Crontab stands for cron table. It is a utility used to add, edit and delete crons. A cron is a command or program that needs to be run on a regular schedule. Eg: A backup script that runs every day or every hour.
You can create a new cron entry by simply typing
on the command line. If it's the first time you want to edit your crontab(le), you will be prompted with an editor selection:
no crontab for <user> - using an empty one Select an editor. To change later, run 'select-editor'. 1. /bin/ed 2. /bin/nano <---- easiest 3. /usr/bin/vim.basic 4. /usr/bin/vim.tiny Choose 1-4 :
Simply choose your editor by following the prompt, and your crontab will open with an empty file (only containing some commented lines of explanation):
# Edit this file to introduce tasks to be run by cron. # # Each task to run has to be defined through a single line # indicating with different fields when the task will be run # and what command to run for the task # # To define the time you can provide concrete values for # minute (m), hour (h), day of month (dom), month (mon), # and day of week (dow) or use '*' in these fields (for 'any').# # Notice that tasks will be started based on the cron's system # daemon's notion of time and timezones. # # Output of the crontab jobs (including errors) is sent through # email to the user the crontab file belongs to (unless redirected). # # For example, you can run a backup of all your user accounts # at 5 a.m every week with: # 0 5 * * 1 tar -zcf /var/backups/home.tgz /home/ # # For more information see the manual pages of crontab(5) and cron(8) # # m h dom mon dow command
As you can see, there's already an example entry in the text:
0 5 * * 1 tar -zcf /var/backups/home.tgz /home/
This would create a backup file called
/var/backups/ . The timing for this crontab would be
every monday (first day of week) at 5:00 A.M.
If you had entered that line as your crontab, all you had to do now would be to save the crontabfile. For example with the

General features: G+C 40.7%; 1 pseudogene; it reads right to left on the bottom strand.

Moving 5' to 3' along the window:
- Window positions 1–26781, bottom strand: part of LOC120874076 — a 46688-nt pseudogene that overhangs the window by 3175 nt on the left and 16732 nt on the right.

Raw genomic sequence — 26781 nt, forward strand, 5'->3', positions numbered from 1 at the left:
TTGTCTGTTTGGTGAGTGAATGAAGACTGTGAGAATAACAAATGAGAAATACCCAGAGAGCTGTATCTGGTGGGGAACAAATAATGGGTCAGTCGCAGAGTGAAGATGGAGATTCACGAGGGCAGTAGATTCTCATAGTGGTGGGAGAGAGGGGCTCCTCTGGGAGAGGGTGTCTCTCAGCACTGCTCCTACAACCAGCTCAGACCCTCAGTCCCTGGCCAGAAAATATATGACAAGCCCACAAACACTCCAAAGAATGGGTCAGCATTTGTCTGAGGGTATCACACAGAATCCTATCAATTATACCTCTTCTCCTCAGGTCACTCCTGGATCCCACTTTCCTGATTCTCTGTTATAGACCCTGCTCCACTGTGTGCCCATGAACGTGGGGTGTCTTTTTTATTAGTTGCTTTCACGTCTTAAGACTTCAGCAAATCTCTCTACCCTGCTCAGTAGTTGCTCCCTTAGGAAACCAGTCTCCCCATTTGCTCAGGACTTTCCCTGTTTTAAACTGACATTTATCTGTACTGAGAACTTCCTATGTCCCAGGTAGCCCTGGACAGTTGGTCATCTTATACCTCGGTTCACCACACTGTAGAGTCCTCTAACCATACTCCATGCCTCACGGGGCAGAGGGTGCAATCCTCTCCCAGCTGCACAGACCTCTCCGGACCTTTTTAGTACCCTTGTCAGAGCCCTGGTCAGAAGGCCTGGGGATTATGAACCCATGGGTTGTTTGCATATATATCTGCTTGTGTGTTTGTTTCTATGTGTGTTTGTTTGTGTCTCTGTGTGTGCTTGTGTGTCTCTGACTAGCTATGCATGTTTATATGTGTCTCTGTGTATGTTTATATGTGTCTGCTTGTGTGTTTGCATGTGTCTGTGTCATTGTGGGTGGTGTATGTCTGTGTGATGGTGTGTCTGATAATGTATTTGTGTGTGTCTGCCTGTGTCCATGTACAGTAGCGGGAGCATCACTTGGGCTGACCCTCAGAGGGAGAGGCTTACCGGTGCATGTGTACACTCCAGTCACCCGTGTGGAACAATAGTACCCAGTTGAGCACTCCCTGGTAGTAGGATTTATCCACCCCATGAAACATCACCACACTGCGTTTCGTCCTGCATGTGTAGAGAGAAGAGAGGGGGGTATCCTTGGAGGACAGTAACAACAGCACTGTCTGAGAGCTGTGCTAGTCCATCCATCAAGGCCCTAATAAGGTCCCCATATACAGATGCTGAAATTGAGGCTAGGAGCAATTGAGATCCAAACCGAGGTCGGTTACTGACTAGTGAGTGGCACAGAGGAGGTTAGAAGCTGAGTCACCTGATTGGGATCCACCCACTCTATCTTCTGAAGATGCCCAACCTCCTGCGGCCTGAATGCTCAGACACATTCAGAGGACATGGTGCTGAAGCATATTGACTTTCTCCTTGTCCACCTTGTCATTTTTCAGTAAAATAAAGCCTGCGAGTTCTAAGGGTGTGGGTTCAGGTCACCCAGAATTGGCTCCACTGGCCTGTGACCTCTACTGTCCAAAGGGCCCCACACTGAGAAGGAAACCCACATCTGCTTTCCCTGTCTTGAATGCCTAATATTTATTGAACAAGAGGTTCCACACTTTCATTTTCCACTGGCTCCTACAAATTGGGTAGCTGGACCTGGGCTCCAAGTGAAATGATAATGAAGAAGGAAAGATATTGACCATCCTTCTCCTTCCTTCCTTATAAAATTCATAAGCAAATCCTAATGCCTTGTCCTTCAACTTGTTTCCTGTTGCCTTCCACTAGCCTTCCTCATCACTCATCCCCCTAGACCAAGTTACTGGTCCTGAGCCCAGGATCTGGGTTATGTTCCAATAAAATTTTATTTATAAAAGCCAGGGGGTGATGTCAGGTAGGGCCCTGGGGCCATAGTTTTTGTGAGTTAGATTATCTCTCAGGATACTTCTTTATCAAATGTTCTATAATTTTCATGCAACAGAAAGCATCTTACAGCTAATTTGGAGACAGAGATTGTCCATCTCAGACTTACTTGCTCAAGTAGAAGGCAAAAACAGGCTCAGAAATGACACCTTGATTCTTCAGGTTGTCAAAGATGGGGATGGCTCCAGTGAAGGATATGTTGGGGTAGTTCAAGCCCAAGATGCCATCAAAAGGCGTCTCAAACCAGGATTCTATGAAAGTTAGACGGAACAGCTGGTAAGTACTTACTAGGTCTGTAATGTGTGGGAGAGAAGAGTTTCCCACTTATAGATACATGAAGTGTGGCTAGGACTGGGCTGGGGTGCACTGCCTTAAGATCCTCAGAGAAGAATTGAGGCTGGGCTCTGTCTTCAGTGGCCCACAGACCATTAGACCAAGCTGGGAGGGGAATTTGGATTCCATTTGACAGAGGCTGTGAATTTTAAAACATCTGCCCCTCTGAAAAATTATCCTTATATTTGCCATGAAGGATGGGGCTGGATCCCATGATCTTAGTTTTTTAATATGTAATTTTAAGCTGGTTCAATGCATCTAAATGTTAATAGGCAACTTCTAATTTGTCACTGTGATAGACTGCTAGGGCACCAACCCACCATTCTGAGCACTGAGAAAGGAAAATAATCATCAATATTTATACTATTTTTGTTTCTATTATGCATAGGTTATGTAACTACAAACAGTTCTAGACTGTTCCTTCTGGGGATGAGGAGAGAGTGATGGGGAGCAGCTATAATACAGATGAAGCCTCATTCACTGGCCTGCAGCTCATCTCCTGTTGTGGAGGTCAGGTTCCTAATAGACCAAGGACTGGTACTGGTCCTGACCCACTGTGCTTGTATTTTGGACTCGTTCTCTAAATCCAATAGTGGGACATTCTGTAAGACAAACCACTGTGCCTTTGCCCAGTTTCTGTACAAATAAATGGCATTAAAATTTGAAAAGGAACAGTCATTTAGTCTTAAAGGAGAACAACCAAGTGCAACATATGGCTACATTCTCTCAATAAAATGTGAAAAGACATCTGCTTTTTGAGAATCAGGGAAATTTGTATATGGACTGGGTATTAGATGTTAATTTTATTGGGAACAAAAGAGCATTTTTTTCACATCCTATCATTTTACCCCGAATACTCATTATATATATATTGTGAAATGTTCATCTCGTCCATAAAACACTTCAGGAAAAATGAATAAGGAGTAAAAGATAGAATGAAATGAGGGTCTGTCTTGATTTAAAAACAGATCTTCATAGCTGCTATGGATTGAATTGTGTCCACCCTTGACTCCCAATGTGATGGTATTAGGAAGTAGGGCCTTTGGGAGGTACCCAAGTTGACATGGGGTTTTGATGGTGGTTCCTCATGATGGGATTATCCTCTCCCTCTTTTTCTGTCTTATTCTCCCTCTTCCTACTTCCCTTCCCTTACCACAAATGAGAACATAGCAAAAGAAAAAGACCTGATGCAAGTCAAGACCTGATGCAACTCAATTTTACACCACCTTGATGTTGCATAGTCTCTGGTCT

nano editor, this is done with
<Ctrl> + <X> - then confirm to save with
To check your crontab, simply type
in the console.
Some more information on crontimings you can choose:
# * * * * * command to execute # │ │ │ │ │ # │ │ │ │ │ # │ │ │ │ └───── day of week (0 - 6) (0 to 6 are Sunday to Saturday, or use names; 7 is Sunday, the same as 0) # │ │ │ └────────── month (1 - 12) # │ │ └─────────────── day of month (1 - 31) # │ └──────────────────── hour (0 - 23) # └───────────────────────── min (0 - 59)
Special characters in cronjobs are:
The asterisk indicates that the cron expression matches for all values of the field. E.g., using an asterisk in the 4th field (month) indicates every month.
Slashes describe increments of ranges. For example 3-59/15 in the 1st field (minutes) indicate the third minute of the hour and every 15 minutes thereafter. The form "*/..." is equivalent to the form "first-last/...", that is, an increment over the largest possible range of the field.
Commas are used to separate items of a list. For example, using "MON,WED,FRI" in the 5th field (day of week) means Mondays, Wednesdays and Fridays.
Hyphens define ranges. For example, 2000-2010 indicates every year between 2000 and 2010 AD, inclusive.
Percent-signs (%) in the command, unless escaped with backslash (), are changed into newline characters, and all data after the first % are sent to the command as standard input.
# apt-get update & apt-get -y upgrade # apt-get install cron
# yum -y update # yum install vixie-cron
# pacman --noconfirm -Syu # pacman -S cronie